A step-by-step guide to great garden soil
We know that the better the soil the larger the harvest. Once you have tried digging your first planting hole in a mountain garden you learn that our native soils are hard! That's why successful mountain gardening has always come down to soil quality. Skimp on spring soil preparation to "soften" the ground and a garden's production can drop close to zero.
This week my raised beds are amended, turned, and ready for planting. Let me share a few secrets to mountain soil prep that return bushels of produce and a season full of flowers. Any backyard garden, whether in the ground or in raised beds, requires these easy steps. Container gardens have different requirements that I'll write about later this month.
The more organic material any soil contains, the better the soil quality. Our mountain soils are hard because they lack organics such as compost, manures, and leaf molds. Because plants use up organic resources throughout the year, new organics must be added to keep the vitality of the soil.
A word of caution for those gardeners new to horse country. You are apt to see a sign in a front yard advertising "Free Manure." But proceed with caution before you haul away this free organic additive for your garden. Horse manure is a great source of organic nitrogen, but not until it is aged. So, never introduce fresh manure into your garden. The salt and nitrogen damage is unpredictable.
We all know that whatever goes into a horse's mouth comes out the other end. That includes weeds as well as straw and hay. Also, grubs that we don't want in a garden like and can find their way into the warmth of a huge pile of manure. The only way to get fresh manure suitable for gardening without the weeds and bugs is to age it, also known as composting it. You must compost it and check that there are no large white bugs eating at the middle of the pile. If this scenario isn't for you, fear not. Read on and you'll learn that you don't have to deal with fresh manure to enjoy the pleasures of a successful garden.
For my smaller garden plots I use deodorized "Barnyard Manure" that comes bagged and ready to add to the garden. This aged poop has a mixture of mature manure types, it doesn't smell, and it isn't slimy. This year my gardens received a generous dose of 50 percent barnyard manure and 50 percent organic mulch.
The mulch and manure additives ensure proper drainage, root growth, and water retention for your garden. But, certain mountain plants require calcium, magnesium, phosphorus, and some other minor elements, all of which should be added to garden soil.
So, before turning the compost additives into the planting bed, add two sources of nutrition. The first is a layer of gypsum, also known as calcium sulfate, the most effective source of calcium for plants. The second is an organic plant food of your choice. I definitely recommend 100 percent organic "Tomato & Vegetable Food 4-4-6" for herb and vegetable gardens. It also works well in flowerbeds to produce amazing colors!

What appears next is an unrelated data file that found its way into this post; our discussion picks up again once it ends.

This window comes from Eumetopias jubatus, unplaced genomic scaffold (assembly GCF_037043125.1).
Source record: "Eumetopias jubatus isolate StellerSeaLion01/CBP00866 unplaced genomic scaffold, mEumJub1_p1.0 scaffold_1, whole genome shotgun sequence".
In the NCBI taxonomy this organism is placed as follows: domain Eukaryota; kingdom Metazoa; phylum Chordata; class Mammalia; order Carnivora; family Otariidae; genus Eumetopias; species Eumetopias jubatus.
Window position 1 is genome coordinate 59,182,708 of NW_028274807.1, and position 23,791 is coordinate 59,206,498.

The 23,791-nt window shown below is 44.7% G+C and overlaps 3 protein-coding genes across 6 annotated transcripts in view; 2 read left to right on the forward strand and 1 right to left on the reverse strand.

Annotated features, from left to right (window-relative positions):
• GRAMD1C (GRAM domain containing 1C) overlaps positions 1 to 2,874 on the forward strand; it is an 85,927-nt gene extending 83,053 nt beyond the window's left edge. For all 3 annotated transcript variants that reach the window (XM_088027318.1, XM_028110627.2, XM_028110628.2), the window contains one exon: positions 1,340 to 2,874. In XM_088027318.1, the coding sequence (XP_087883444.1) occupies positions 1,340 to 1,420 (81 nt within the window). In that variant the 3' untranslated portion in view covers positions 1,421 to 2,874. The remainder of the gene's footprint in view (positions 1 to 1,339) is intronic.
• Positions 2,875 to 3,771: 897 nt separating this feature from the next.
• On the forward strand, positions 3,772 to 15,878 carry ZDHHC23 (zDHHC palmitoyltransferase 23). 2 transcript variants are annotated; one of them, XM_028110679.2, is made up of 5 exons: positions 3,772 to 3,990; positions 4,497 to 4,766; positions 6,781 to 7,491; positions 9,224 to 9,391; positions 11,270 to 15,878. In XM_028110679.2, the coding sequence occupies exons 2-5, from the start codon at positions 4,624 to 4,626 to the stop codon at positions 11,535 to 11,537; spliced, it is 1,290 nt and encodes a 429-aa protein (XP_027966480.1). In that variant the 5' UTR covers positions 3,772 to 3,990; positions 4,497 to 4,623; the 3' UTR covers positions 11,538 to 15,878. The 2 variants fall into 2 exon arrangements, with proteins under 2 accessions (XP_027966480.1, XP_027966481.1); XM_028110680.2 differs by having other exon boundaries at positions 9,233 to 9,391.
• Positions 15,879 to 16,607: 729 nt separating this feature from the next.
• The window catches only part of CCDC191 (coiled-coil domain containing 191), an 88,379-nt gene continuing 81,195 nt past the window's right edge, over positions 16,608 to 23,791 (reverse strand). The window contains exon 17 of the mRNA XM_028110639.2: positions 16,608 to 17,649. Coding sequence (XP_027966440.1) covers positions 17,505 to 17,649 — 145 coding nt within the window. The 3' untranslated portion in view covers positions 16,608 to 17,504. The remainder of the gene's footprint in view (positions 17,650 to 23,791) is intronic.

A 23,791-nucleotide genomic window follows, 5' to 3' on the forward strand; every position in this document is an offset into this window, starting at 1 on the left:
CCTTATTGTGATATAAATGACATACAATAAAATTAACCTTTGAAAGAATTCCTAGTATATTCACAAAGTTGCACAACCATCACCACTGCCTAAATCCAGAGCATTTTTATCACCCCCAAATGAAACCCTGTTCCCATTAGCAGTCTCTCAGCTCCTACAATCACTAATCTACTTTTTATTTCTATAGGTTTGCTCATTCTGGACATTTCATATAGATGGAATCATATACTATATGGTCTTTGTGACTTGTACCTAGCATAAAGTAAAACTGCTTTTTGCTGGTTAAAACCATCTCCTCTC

Soil pH creeps up during the growing season. This is a problem that results from poor water and one that must be corrected to keep plants in the ideal 6.5 - 8.0 pH range. In garden soil with more than an 8.0 pH production stops, fruit drops, the plants yellow, wilt, and finally drop their leaves. Granular "Soil Sulfur" turned into your garden soil to one shovel's depth is the correction to bad garden pH, and every mountain garden needs it.
In summary, here is the formula of soil amendments and additives to use this spring: Begin with a 2-inch layer of 50 percent composted mulch and 50 percent deodorized manure. On top of this organic layer sprinkle the recommended rates of gypsum, organic Tomato & Vegetable Food, and Soil Sulfur. Turn these to one shovel's depth into your garden soil and you are ready to plant.
Freshly turned soil is light and airy, so tread carefully on your amended garden soil so it retains this texture. Walk on predefined paths or use a wood plank to walk over the soil without compacting it unnecessarily. Deeply water the garden soil two times before planting. This will reduce damage if too much manure was added or if it congregated unevenly into the soil.
Exact additive amounts were not given in this column because those depend on the size of your garden plot. So visit me, or the staff at your favorite garden center, for exact quantities of each additive to purchase, remembering to bring along your garden measurements.
The featured plant of the week is the "mammoth Prescott pansy." This special variety was found to deliver monstrous blooms that look you in the eye while beaming a smile from a huge monkey-like face! Within a few days after planting the ankle-high foliage is smothered with flowers that love our inclement spring weather. If you need a post-winter garden blossom fix this pretty plant is oh-so-easy to grow. It's available in small and large ready-to-plant sizes that rarely exceed the $6 mark, so it's easy on the wallet, too.
A contest reminder to my Facebook fans: I'll be asking for photos of your best-looking container gardens later this spring. Post your photos, view all the postings, and vote on the photos you like most. Those with the most votes win garden prizes. So, go ahead, stack the deck by having your friends vote for your photo; the more gardeners involved the better! You could easily be the winner! Become a fan and subscribe to my page at www.facebook.com/watters1815.
Until next week, I'll see you in the garden center.
Throughout the week Ken Lain is at Watters Garden Center, 1815 W. Iron Springs Road, Prescott, and can be contacted through his web site at www.wattersonline.com. Ken says, "My personal mission is to help local homeowners garden better in our mountain landscapes."